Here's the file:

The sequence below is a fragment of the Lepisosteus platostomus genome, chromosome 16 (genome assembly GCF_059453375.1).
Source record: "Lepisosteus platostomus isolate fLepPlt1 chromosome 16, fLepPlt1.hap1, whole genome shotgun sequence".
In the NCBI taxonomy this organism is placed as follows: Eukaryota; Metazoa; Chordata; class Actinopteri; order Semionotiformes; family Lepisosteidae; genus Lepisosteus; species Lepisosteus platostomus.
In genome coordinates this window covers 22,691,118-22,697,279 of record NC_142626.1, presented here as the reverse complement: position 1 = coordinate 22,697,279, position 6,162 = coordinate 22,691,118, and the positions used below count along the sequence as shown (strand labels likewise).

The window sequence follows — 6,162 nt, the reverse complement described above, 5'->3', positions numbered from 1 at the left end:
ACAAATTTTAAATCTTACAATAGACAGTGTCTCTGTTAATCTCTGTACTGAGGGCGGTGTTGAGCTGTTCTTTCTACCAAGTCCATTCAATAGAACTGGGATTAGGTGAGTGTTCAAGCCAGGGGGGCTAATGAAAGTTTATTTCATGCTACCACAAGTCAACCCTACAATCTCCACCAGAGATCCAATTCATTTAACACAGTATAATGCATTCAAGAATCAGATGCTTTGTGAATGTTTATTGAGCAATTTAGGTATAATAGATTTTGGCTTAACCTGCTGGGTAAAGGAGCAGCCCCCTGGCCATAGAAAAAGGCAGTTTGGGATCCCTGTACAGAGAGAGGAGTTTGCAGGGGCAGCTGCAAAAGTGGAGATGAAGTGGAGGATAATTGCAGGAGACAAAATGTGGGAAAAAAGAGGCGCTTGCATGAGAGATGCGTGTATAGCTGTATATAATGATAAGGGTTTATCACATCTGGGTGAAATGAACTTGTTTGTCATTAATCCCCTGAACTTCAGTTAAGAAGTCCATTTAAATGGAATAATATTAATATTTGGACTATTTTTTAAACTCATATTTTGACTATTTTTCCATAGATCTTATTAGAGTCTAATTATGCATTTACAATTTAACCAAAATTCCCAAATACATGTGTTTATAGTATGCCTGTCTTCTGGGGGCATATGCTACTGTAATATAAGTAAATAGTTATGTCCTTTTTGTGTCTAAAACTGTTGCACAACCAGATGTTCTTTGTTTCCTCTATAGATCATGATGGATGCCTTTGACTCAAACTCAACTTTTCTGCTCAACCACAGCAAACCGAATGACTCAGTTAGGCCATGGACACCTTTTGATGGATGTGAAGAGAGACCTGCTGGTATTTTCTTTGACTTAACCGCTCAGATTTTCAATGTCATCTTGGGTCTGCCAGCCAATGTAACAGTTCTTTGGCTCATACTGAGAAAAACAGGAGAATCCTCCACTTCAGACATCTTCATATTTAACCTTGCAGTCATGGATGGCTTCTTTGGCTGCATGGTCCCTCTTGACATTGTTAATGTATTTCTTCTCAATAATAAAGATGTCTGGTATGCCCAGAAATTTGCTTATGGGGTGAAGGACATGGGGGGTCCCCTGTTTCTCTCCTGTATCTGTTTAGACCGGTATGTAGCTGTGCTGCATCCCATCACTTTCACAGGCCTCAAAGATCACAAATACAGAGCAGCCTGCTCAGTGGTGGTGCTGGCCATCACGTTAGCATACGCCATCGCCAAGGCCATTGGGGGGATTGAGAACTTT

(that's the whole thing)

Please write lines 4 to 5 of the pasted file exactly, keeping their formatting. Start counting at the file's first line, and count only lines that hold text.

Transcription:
In genome coordinates this window covers 22,691,118-22,697,279 of record NC_142626.1, presented here as the reverse complement: position 1 = coordinate 22,697,279, position 6,162 = coordinate 22,691,118, and the positions used below count along the sequence as shown (strand labels likewise).

The window sequence follows — 6,162 nt, the reverse complement described above, 5'->3', positions numbered from 1 at the left end: